Picture three shows the correct position for the OFA radiograph. The dog is on the X-ray table in the hip-extended view. Picture four is an actual radiograph of the hip-extended view.


PennHIP is a collaborative effort consisting of the Veterinary School at the University of Pennsylvania and a worldwide network of nearly 1200 certified PennHIP-trained veterinarians. The primary objective is to reduce the frequency and severity of hip dysplasia. The PennHIP method is a different way to assess, measure and interpret hip joint status. There are three separate radiographs: the distraction view, the compression view and the hip extended view. The distraction and compression views were developed by Dr. Gail Smith and are used to obtain accurate and precise measurements of hip joint laxity and congruity. The hip-extended view supplies supplementary information regarding the existence of degenerative joint disease in the hip joint.

PennHIP can be performed on dogs as young as sixteen weeks in age, thereby predicting the onset of degenerative joint disease at a much younger age than the standard technique used for the OFA radiograph with preliminary evaluations starting at six months and the final certification at two years. Breeders can identify potential breeding stock much sooner and pet owners can obtain an estimate of their dog’s risk for developing degenerative joint disease, and plan for possible lifestyle changes as indicated to enhance the dog’s quality of life.

PennHIP is more than a radiographic technique. It is also a network of trained veterinarians that perform the PennHIP methodology. It is a large scientific database for the PennHIP data, as well. As more information becomes available, the PennHIP laboratory is able to obtain more precise answers to questions about the etiology (cause), prediction and genetic basis of HD. When you have your dog evaluated through the PennHIP procedure, you receive a percentile ranking that is relative to other members of the same breed. Your results will provide the information that explains the comparison within your breed. At this time, PennHIP is beginning to correlate the information in the database to provide public access. But, for now, if you are researching HD in your breed, you can call the 1-800-736-6447 and they will fax you a listing of the dogs in your breed that are within the top-ranking percentiles.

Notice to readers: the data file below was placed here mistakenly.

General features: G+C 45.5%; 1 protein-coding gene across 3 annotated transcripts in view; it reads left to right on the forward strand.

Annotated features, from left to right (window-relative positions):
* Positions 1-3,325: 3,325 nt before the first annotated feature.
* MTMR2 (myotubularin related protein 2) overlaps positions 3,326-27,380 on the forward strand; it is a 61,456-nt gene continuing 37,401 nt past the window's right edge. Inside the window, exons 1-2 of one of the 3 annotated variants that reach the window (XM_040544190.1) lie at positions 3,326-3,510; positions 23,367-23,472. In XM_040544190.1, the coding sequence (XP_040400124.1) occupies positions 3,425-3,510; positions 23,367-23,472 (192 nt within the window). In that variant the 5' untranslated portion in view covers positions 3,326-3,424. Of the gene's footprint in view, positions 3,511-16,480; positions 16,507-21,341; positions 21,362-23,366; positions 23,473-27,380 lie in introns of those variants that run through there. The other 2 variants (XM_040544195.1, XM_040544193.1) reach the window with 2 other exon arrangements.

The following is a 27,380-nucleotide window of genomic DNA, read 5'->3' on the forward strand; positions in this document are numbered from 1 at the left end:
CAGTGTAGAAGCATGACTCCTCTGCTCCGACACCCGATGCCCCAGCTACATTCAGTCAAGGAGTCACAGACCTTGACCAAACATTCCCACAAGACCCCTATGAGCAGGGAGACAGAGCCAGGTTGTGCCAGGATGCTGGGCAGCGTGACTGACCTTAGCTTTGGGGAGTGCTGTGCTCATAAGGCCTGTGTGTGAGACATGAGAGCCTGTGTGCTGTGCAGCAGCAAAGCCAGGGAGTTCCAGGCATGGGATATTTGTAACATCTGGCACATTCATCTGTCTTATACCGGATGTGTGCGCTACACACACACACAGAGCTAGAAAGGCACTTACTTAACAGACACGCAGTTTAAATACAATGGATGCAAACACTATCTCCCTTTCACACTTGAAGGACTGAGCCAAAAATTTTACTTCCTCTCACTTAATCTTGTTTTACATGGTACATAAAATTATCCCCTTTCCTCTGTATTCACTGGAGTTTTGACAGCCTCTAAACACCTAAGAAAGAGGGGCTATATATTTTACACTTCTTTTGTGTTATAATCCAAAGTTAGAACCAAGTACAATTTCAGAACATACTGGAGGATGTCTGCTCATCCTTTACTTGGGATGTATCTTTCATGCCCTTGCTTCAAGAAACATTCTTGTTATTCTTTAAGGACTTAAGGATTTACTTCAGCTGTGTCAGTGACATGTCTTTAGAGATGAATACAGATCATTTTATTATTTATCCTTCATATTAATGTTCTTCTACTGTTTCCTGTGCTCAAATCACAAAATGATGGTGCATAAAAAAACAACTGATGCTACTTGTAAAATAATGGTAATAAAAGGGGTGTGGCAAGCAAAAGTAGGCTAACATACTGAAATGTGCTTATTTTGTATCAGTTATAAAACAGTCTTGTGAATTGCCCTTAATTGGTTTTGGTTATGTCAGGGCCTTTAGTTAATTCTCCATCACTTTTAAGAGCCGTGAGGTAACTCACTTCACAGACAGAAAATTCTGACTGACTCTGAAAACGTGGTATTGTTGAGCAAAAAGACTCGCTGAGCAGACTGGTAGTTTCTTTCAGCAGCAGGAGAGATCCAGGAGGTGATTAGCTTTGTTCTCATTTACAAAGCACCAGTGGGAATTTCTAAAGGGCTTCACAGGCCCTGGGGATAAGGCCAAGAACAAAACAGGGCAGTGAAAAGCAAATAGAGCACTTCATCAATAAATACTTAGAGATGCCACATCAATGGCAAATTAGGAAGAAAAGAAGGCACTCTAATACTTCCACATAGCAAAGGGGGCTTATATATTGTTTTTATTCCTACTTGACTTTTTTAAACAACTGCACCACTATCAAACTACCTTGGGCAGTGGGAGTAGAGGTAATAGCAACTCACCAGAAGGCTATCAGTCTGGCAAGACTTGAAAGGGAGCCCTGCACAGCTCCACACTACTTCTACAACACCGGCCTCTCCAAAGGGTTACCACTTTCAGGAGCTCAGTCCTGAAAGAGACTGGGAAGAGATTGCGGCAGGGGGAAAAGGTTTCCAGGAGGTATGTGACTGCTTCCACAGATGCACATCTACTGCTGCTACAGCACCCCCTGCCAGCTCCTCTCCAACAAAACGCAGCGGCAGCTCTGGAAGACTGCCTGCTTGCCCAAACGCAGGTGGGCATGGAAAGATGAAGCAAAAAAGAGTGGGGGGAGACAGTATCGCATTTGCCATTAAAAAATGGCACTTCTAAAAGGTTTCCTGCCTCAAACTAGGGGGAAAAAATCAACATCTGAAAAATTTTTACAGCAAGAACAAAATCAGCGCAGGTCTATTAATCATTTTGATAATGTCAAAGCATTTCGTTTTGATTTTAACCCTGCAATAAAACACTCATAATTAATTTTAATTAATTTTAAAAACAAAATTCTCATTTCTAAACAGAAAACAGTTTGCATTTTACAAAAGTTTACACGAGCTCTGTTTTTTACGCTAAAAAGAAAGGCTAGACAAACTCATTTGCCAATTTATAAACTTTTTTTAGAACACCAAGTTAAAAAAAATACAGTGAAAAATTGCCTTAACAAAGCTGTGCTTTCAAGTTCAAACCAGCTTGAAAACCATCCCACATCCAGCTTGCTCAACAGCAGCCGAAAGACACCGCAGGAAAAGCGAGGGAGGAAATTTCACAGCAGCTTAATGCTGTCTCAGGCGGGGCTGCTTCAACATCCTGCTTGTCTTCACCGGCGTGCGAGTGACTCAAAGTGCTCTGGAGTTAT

To obtain diagnostic radiographs, the dog (patient) and the surrounding musculature must be completely relaxed. For the comfort of the animal, this requires sedation and/or general anesthesia. Typically, three separate radiographs are made during an evaluation. First is the compression view where the femurs are positioned in a neutral, stance-phase orientation and the femoral heads are pushed fully into the sockets. This provides an indication of the “fit” of the ball in the socket and shows the depth of the hip socket. Next is the distraction view. The hips are positioned in a neutral orientation and a special positioning device is used to show the degree of passive hip laxity. Passive hip laxity is a primary risk factor associated with the development of DEGENERATIVE JOINT DISEASE. The third view is a hip-extended view and is included solely to examine the existing joint for diseases such as osteoarthritis.


The Hip-extended View is also utilized in the PennHIP evaluation. If both sets of radiographs are being done at the same time, the measurements are re-checked and the same care is taken to get the correct position. Additional radiographs are included with the PennHIP - the Distraction View and the Compression View.

Picture five shows the placement of the dog on the table and a re-check of the measurements before the final positioning for the compression view.

Picture six shows the placement of the dog in position for the distraction view. Picture seven is the radiograph of the distraction view. The looser the joint on the distraction view, the greater the risk of the hip developing degenerative joint disease.

Pictures eight and nine demonstrate the correct positioning for the dog on the table and the resulting radiograph for the compression view. The compression view is used to determine the “fit” of the femoral head into the socket (acetabula).

Many people feel that since they have no plans to show or breed their dog, the OFA certification/evaluation or PennHIP radiograph is unnecessary. What they fail to consider is that hip dysplasia is not only a genetically transmitted disease, but that it’s a degenerative disease that can get progressively worse over time. If a dog is destined for a more severe form of the disease, with arthritic deterioration, early diagnosis can provide options that might not be available to the older dog at a more severe level of progression. There are various treatments that can help the condition and provide a dog with a better quality of life and may even alleviate the discomfort and allow the dog normal physical function. The OFA begins reading and evaluating at age six months, PennHIP can be done as early as 16 weeks with good accuracy.